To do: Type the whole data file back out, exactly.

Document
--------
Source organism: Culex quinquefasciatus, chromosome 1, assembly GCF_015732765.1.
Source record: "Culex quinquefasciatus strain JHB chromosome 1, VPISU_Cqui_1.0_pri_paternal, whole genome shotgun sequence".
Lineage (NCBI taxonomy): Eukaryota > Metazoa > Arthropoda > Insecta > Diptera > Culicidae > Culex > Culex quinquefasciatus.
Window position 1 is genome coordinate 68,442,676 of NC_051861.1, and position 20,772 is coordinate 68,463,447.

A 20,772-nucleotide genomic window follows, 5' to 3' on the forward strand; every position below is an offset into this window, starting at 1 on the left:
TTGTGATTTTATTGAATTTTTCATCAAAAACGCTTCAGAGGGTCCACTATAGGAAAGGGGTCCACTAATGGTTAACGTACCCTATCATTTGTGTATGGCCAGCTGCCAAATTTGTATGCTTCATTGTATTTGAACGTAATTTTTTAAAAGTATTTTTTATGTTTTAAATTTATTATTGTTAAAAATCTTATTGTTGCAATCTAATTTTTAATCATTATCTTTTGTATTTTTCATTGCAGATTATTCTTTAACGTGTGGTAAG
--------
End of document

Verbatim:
Source organism: Culex quinquefasciatus, chromosome 1, assembly GCF_015732765.1.
Source record: "Culex quinquefasciatus strain JHB chromosome 1, VPISU_Cqui_1.0_pri_paternal, whole genome shotgun sequence".
Lineage (NCBI taxonomy): Eukaryota > Metazoa > Arthropoda > Insecta > Diptera > Culicidae > Culex > Culex quinquefasciatus.
Window position 1 is genome coordinate 68,442,676 of NC_051861.1, and position 20,772 is coordinate 68,463,447.

A 20,772-nucleotide genomic window follows, 5' to 3' on the forward strand; every position below is an offset into this window, starting at 1 on the left:
TTGTGATTTTATTGAATTTTTCATCAAAAACGCTTCAGAGGGTCCACTATAGGAAAGGGGTCCACTAATGGTTAACGTACCCTATCATTTGTGTATGGCCAGCTGCCAAATTTGTATGCTTCATTGTATTTGAACGTAATTTTTTAAAAGTATTTTTTATGTTTTAAATTTATTATTGTTAAAAATCTTATTGTTGCAATCTAATTTTTAATCATTATCTTTTGTATTTTTCATTGCAGATTATTCTTTAACGTGTGGTAAG